Venetian Castle of Assos

About the Experience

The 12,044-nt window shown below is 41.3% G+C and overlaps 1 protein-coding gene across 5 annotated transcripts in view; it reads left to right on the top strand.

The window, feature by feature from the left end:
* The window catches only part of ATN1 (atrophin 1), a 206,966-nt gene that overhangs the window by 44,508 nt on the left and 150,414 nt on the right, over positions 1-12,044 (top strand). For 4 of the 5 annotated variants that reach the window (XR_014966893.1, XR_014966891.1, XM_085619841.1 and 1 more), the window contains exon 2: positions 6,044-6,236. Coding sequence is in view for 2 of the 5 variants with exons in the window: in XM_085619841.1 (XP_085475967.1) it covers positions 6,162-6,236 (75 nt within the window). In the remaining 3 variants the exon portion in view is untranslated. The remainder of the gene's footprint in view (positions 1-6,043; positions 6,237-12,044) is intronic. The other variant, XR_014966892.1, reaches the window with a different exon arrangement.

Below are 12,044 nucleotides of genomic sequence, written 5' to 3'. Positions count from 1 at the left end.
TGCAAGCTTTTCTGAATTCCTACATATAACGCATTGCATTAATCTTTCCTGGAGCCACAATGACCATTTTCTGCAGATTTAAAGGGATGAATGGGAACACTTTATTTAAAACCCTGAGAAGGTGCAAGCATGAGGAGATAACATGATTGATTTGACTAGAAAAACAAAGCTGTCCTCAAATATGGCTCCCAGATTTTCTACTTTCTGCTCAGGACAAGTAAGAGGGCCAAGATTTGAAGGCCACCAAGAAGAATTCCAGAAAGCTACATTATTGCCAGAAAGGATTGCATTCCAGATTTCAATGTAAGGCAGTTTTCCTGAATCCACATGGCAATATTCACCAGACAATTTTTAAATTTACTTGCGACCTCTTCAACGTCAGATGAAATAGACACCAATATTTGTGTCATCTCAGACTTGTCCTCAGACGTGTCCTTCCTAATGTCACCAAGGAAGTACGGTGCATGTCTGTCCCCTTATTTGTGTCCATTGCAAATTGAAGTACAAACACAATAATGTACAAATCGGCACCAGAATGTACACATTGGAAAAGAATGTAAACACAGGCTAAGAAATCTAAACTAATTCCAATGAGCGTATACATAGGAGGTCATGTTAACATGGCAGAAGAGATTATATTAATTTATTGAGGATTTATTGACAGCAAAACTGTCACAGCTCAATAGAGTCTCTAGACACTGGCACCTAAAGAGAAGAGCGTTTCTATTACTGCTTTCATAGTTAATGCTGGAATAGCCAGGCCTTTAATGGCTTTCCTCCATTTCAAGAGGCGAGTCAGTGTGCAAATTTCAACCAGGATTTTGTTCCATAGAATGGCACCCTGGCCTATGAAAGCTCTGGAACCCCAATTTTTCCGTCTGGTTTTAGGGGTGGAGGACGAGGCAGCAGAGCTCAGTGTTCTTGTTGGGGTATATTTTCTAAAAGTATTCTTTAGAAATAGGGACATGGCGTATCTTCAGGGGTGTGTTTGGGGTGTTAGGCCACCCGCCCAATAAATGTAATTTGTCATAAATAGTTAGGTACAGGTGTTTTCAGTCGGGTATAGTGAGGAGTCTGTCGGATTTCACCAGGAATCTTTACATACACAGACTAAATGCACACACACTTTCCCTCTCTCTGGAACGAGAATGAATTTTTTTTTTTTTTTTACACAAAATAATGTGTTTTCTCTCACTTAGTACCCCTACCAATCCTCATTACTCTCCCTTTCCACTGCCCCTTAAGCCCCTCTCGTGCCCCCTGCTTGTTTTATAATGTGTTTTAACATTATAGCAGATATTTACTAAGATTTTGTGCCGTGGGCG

T he Venetian Castle of Assos in Kefalonia is a designated European Heritage Site and one of Kefalonia's two remaining fortresses. The Venetians constructed it in the 16th century on top of four bastions and later added two more to protect the island from frequent invasions by pirates and Ottomans. Due to its strategic location, it became the capital of Northern Kefalonia. However, when the Venetians captured Lefkada from the Ottomans, it lost its usefulness as a defensive structure, and Argostoli became the new capital. After 1920, it was used as a prison. It was initially a rural prison for small-scale offenders and later housed serious offenders with long sentences. After World War II, it was used to imprison political prisoners. Thankfully, the outside walls of the castle were spared from the devastating fate of most of the buildings in Kefalonia due to the tragic earthquake of 1953. However, the prison was eventually closed down, and its residents abandoned it. The castle's outside walls span 2,000 meters and are rectangular, a typical example of Venetian and military architecture. It has four corners with bastions named Saint Markos, Saint John of the Count, Respuna, and Mora. There is a fifth one, between Respuna and Mora, called Santa Maria, and a sixth one, north of Mora, called Kabusa. The Lion of Saint Mark, which lies at the fortress's entrance, is its main attraction. Additionally, the Orthodox church of Prophet Elias was built in 1800 on top of the remains of another church. Furthermore, six or seven Venetian cannons can be seen to the north and west of the walls.

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